Whether you're prettying up your home with flowers, or trying to grow a few organic vegetables, small spaces can provide big yields when planted properly. Even gardeners with tiny yards can grow flowers, herbs and veggies by using the space and sunlight they have.
Vertical gardening employs intensive gardening techniques such as trellises, hanging and upright planters to create space where little exists. Espaliering, training fruit trees to grow vertically on a trellis or against a wall, is considered an art form in some expert gardening circles.
Vines are the most-often trellised plants, but tying other plants with flexible stems to trellises, such as tomatoes and squash, saves space and increases yield. While trellised plants may not appear to produce as well, yield actually increases in the space occupied. Trellised plants need more water, because more foliage is exposed to sunlight.
Hanging planters and spaces on the tops of walls provide spots for placing containers of plants. Creative small space gardeners have invented special containers, such as PVC "trees," which employ tall pieces of 8 to 10 inch diameter PVC pipe with round planting holes cut in the sides. Lettuce, greens and strawberries grow well as "tree" crops.
Even if your yard consists of a tiny patio or terrace, you can grow some flowers or vegetables in containers. Companion planting maximizes available container space. Interplanting marigolds with a tomato plant in a 5-gallon bucket provides food and flowers. Small vegetables, such as radishes and carrots, grow well around larger container plants. Peppers grow particularly well in containers.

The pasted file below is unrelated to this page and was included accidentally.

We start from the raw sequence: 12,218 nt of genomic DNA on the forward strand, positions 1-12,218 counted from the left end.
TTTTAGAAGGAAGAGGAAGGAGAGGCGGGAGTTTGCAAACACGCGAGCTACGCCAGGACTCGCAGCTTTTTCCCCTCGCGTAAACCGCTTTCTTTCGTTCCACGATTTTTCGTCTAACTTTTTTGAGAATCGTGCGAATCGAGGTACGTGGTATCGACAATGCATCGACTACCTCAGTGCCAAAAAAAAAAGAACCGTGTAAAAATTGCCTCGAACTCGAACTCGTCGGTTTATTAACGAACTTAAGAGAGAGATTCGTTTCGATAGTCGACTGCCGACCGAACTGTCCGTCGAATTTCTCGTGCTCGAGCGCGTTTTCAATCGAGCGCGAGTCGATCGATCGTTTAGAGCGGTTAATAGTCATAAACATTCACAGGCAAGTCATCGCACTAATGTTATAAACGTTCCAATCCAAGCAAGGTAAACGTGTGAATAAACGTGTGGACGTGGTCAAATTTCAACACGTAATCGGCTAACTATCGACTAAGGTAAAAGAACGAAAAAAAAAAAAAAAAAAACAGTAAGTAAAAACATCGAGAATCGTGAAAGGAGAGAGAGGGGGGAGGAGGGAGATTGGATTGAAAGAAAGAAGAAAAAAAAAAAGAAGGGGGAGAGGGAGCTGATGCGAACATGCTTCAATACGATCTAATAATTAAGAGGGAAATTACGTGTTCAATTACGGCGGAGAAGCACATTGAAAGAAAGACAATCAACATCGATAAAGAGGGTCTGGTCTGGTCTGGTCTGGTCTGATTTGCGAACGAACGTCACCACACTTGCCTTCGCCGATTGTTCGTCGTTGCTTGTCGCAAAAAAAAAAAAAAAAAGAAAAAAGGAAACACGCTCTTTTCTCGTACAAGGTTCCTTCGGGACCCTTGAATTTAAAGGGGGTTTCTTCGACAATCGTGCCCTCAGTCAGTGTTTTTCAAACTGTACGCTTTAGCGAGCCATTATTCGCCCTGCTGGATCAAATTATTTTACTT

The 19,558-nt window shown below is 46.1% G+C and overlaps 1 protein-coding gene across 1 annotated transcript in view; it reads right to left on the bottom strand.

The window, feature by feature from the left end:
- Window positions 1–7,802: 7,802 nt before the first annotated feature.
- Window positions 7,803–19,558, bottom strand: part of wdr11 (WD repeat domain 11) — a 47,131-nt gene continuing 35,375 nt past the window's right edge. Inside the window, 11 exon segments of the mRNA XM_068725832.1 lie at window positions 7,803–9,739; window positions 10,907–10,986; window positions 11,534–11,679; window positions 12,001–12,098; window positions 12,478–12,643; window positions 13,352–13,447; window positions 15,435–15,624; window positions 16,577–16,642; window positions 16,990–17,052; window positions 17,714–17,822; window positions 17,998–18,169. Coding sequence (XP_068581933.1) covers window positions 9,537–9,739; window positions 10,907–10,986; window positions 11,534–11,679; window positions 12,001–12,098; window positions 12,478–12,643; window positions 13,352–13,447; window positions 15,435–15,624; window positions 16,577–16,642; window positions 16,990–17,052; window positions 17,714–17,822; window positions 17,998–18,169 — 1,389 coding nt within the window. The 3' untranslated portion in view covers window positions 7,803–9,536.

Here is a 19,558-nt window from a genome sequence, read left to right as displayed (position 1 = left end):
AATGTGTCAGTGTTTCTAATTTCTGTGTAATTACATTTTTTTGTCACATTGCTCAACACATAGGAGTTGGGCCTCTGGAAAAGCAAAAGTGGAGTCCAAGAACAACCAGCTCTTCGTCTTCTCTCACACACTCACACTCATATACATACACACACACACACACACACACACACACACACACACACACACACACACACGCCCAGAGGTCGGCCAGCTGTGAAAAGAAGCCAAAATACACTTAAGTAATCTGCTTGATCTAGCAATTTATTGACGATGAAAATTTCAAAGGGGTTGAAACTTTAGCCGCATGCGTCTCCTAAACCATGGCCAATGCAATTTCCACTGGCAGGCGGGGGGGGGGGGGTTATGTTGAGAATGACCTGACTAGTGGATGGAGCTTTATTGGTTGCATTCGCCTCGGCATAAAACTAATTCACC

Strawberry jars aren't just for strawberries, but also work for lettuces and small salad greens. Container holders specifically designed to hang conventional containers on railings provide additional vertical space. Try growing a fruit tree in a large pot, and hang small baskets from the branches.
Square-foot gardening is an intensive gardening method which involves laying out growing areas in 1-foot-square sections. The basic premise of square-foot gardening is to provide better yields by avoiding wasted space created by rows with wide walkways between them. Plants are laid out in sections no wider than 4 feet, so all plants can easily be reached from the outside. Planting a designated number of plants in the 1-foot square avoids crowding.
While the method was designed for use in vegetable gardening in raised beds, gardeners can use the guidelines for planting in any garden space for maximum effect or yield. If you have an extra square foot of space in a flower bed, for instance, pop in a tomato or other vegetables. If you have a foot-wide strip of sunny space below a wall or next to a walkway, divide it into squares for planting. Only 25 square feet of space feeds a single person.
Plant warm and cool season crops sequentially for greater variety and yield. In colder climates, even a small cold frame provides a few winter veggies and a place to start warm season crops early. Starting sequential crops indoors while current crops are still growing gives you a head start on the next season.